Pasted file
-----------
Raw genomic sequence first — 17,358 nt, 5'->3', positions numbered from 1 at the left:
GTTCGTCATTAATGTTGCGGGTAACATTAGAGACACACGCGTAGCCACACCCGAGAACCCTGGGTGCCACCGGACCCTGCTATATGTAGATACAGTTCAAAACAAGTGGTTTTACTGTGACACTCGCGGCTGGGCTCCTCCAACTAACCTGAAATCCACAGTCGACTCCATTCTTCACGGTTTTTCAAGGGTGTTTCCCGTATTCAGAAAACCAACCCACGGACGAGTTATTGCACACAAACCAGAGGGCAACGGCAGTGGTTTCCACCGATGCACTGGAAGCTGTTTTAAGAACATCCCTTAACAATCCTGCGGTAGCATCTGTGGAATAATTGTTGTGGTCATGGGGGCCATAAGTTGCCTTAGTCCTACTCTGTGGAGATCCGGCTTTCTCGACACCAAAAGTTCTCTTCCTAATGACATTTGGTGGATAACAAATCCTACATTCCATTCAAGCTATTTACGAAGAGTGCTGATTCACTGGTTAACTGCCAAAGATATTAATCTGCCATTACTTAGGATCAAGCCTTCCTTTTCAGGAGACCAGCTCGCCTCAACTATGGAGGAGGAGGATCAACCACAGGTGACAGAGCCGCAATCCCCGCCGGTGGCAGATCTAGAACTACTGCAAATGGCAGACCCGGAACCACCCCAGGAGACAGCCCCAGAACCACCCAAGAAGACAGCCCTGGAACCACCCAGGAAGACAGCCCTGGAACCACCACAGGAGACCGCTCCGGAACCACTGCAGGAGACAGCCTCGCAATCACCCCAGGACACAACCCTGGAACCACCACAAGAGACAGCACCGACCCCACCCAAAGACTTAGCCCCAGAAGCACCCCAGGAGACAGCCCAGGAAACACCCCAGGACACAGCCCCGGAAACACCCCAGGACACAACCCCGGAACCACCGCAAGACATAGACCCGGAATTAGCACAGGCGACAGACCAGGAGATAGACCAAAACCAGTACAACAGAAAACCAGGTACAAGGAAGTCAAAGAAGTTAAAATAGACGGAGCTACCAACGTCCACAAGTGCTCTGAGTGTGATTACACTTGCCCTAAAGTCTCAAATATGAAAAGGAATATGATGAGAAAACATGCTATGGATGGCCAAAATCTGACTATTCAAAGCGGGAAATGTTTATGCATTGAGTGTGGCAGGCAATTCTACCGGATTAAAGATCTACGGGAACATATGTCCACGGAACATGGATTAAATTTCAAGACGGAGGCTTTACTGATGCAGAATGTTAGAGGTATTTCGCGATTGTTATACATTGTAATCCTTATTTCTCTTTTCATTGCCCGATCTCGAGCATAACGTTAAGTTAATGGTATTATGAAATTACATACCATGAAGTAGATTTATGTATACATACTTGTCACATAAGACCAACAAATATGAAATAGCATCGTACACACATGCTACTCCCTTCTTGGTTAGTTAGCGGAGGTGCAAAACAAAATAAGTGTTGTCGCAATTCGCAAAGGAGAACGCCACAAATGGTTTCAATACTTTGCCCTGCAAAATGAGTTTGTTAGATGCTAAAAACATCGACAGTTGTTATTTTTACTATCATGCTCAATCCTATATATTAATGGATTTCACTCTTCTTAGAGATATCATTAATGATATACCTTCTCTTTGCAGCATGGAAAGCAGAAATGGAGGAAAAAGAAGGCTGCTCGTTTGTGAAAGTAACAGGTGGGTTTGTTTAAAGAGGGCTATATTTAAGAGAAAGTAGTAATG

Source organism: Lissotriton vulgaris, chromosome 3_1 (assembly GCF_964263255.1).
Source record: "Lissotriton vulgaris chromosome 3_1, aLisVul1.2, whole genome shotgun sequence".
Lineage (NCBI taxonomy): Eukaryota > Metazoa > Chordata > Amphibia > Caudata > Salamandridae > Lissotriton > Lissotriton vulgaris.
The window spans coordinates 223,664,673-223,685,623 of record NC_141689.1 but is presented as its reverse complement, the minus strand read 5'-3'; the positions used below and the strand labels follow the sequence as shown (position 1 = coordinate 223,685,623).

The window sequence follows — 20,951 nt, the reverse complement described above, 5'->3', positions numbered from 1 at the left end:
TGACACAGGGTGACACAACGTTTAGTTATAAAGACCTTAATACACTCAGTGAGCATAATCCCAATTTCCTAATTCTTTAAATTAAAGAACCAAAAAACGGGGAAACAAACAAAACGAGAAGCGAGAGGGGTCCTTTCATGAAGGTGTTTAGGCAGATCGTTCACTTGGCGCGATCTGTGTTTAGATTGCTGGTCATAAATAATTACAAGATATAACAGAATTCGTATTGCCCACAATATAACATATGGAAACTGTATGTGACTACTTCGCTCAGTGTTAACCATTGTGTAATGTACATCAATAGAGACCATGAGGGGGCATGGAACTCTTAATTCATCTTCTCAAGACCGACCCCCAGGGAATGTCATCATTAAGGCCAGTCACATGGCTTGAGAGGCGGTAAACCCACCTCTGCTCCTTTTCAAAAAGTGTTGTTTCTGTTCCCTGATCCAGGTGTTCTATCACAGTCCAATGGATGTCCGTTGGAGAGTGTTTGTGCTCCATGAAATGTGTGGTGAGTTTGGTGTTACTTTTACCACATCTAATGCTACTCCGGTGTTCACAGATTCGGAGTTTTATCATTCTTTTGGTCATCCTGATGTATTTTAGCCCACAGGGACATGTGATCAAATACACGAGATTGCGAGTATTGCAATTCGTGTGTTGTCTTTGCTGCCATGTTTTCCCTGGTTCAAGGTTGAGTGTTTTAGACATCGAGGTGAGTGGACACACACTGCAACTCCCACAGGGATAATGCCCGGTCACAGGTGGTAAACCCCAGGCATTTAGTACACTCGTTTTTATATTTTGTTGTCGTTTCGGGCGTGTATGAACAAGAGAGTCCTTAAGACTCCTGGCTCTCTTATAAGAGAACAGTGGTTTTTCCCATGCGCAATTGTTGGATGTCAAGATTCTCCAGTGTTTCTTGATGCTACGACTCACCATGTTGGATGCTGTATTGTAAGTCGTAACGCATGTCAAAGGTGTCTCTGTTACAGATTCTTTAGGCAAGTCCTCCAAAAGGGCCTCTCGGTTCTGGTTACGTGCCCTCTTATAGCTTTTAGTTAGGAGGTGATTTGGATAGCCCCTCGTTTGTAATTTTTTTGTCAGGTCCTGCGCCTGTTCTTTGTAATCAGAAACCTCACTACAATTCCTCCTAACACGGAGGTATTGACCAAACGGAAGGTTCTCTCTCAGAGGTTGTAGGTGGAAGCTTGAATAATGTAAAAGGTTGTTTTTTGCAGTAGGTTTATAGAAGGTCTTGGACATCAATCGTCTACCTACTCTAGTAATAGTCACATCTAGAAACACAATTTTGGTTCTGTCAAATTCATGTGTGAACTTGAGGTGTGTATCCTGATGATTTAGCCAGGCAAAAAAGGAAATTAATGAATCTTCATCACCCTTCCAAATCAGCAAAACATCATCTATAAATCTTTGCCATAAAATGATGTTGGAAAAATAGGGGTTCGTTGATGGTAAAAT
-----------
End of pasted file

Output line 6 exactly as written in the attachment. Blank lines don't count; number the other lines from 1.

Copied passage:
The window spans coordinates 223,664,673-223,685,623 of record NC_141689.1 but is presented as its reverse complement, the minus strand read 5'-3'; the positions used below and the strand labels follow the sequence as shown (position 1 = coordinate 223,685,623).